Experts consider LASIK safe surgery but there are no guarantees. Even treatment of an in growing toenail carries a certain minimum risk so there is no way surgery on the eye can be absolutely risk-free. Evidence suggests that the risk of complications varies between flap and flapless LASIK. While flap LASIK has the faster healing time it also has the greatest risk of infection and other complications. Patients find that flapless LASIK brings less pleasant aftereffects but the chances of problems from infections, tear and other issues are greatly reduced.



Does each eye require the same LASIK procedure?

Just as people often have differences in vision between their eyes, the type of LASIK most likely to correct the vision issues could vary. For example, a number of older people find that they can see close objects well with one of their eyes, and distant objects better with their other eye. Consequently, optometrists may suggest that a patient needs flap LASIK on their right eye and flapless LASIK on their left eye. Sometimes the term “monovision” is used to describe such a situation.



What preparations are done before a LASIK operation?

After the eye specialist decides that LASIK is the best solution for your eyesight issue, you need to go through a number of preparations prior to surgery. The LASIK surgery takes about ten minutes but the preparations can last a whole morning. Expect to receive a number of eye drops from the surgeon and also some additional tests and medications. It’s quite normal to feel nervous before eye surgery so the surgeon might also give you Ativan or some other medicine to relieve those nerves.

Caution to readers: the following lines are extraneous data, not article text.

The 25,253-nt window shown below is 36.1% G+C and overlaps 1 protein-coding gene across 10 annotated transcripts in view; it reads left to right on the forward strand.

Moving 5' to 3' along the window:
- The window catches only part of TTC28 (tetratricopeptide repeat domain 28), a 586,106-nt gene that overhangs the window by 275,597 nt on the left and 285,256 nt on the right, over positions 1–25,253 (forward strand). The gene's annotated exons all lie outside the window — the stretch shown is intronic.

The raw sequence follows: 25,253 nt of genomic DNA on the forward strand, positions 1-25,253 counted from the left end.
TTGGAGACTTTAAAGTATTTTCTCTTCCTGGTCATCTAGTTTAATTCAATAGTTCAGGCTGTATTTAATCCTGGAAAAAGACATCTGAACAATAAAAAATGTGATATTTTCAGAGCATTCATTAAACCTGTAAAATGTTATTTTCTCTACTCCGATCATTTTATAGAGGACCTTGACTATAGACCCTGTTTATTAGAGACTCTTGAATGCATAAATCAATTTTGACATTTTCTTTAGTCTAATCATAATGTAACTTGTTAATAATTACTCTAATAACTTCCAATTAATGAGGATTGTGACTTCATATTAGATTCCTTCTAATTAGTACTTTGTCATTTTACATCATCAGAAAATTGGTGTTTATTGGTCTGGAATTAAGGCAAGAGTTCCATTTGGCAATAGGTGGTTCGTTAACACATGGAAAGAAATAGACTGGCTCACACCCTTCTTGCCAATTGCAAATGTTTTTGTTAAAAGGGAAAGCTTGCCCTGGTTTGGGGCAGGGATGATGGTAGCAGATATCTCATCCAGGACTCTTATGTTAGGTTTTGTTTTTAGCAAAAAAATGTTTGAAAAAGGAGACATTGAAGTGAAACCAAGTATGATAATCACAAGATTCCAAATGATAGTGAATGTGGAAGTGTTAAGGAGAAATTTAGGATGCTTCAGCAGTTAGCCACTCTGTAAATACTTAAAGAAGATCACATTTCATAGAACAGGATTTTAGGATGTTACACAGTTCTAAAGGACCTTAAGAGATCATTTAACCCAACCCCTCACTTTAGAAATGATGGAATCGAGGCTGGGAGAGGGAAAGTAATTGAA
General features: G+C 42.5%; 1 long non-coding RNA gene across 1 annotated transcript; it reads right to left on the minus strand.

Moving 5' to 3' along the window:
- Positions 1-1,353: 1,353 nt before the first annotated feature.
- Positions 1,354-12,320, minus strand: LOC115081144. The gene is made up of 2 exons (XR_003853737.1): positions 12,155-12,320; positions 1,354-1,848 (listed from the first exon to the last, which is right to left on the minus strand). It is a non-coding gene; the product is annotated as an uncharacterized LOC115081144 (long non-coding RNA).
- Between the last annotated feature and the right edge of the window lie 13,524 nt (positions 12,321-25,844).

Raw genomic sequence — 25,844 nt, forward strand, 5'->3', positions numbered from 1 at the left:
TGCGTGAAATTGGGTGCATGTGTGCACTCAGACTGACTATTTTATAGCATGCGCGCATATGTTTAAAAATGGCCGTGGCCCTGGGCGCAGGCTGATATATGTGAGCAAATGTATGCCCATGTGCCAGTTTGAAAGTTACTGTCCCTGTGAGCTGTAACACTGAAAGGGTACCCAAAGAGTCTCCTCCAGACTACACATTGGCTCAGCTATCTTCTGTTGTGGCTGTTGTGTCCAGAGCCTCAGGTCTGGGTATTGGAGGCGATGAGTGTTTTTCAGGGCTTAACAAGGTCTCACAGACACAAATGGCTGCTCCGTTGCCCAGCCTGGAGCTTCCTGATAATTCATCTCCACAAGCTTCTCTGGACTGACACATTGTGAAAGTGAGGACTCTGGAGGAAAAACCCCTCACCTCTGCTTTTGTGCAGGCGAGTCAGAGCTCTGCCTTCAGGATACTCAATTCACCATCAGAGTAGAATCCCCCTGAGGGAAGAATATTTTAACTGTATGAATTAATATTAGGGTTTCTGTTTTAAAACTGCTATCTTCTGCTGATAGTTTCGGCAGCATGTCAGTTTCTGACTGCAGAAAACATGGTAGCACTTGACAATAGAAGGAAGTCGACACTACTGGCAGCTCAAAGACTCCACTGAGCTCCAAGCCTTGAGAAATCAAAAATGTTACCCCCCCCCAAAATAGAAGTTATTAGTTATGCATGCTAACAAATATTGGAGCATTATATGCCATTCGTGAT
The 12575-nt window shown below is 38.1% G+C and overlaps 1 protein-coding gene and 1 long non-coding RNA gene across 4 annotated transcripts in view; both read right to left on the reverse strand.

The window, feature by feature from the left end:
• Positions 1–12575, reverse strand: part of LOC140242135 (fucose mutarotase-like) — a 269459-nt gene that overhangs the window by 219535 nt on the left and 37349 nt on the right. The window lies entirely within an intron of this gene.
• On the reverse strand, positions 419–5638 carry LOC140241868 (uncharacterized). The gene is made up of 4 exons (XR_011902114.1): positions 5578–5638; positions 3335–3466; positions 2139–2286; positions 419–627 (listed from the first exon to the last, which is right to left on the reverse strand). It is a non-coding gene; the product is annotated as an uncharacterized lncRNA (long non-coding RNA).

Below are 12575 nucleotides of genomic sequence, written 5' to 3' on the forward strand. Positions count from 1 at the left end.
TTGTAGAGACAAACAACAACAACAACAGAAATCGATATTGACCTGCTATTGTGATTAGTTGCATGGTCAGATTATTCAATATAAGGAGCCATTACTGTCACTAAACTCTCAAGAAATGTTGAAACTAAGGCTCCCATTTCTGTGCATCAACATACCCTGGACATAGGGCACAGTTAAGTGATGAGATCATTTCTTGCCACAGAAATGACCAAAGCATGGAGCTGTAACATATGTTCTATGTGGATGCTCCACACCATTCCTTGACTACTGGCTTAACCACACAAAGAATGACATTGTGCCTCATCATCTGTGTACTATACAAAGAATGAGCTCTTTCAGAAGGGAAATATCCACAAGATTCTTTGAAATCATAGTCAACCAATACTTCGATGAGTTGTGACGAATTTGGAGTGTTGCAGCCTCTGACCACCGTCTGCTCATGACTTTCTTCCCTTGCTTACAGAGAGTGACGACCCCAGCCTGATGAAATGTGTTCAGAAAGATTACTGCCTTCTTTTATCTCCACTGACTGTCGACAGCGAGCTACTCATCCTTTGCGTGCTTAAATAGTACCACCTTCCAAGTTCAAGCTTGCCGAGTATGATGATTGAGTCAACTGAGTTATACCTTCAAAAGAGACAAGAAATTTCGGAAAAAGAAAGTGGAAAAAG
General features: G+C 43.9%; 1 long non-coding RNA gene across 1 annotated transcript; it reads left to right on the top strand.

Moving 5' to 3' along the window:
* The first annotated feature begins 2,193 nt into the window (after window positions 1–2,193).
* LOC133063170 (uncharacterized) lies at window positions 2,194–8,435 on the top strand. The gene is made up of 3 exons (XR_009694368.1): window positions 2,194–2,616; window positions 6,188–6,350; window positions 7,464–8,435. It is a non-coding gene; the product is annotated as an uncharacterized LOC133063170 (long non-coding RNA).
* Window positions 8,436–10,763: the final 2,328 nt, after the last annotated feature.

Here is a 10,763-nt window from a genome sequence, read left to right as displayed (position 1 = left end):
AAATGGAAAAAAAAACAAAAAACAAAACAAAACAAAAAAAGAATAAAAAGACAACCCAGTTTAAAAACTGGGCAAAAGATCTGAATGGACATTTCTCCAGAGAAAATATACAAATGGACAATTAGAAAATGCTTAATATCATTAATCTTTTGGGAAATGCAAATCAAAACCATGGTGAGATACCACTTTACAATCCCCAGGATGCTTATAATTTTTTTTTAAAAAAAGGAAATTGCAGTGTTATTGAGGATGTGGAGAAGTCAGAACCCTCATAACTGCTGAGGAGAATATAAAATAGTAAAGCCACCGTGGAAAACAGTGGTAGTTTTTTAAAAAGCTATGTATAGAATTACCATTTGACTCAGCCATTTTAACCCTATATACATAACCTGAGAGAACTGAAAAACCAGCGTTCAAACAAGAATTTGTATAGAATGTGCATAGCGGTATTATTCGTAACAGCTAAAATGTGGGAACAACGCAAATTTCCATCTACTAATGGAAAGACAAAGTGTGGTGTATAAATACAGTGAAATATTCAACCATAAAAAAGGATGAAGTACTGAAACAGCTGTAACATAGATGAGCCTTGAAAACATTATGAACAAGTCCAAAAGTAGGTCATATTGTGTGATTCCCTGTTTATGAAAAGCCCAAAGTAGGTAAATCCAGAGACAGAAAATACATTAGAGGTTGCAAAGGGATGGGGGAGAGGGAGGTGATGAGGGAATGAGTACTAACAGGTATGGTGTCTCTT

Is LASIK painful?

LASIK is definitely nowhere nearly as painful as some dental treatments people commonly go through, but patients find it uncomfortable. The medications the surgeon gives you beforehand numb the pain but who enjoys that feeling of pressure when your eyelids are clamped open. The fact that your vision goes black for a moment is also very frightening. It helps to keep in mind that unlike the hours you spend in the dentist’s chair, LASIK is over in ten minutes. Knowing that this eye surgery is so fast helps patients put up with the discomfort.



LASIK follow up

Some consider the follow up procedure after LASIK surgery as the most crucial phase of the treatment. For the month or six weeks after surgery you need daily and weekly checkups from your optometrist. They make sure that your eyes are healing properly and you are free of infection. They also provide pain killers and a protective eye mask to prevent you accidentally touching the flap of the cornea while sleeping. Normally you also need to use eye drops as an extra precaution against developing an infection.




If you compare LASIK with other kinds of surgery you see that the risks are markedly lower. Some rate these risks as low as two percent but nevertheless it is dishonest to claim there are no risks whatsoever. On rare occasions the procedure does not go as planned and the patient may suffer damage to the cornea, infections or other unpleasant complications. Yet we also know that dental surgery also sometimes goes wrong but we still go to the dentist. Each person needs to make their own accounting of the potential gains from LASIK versus the relatively small risks.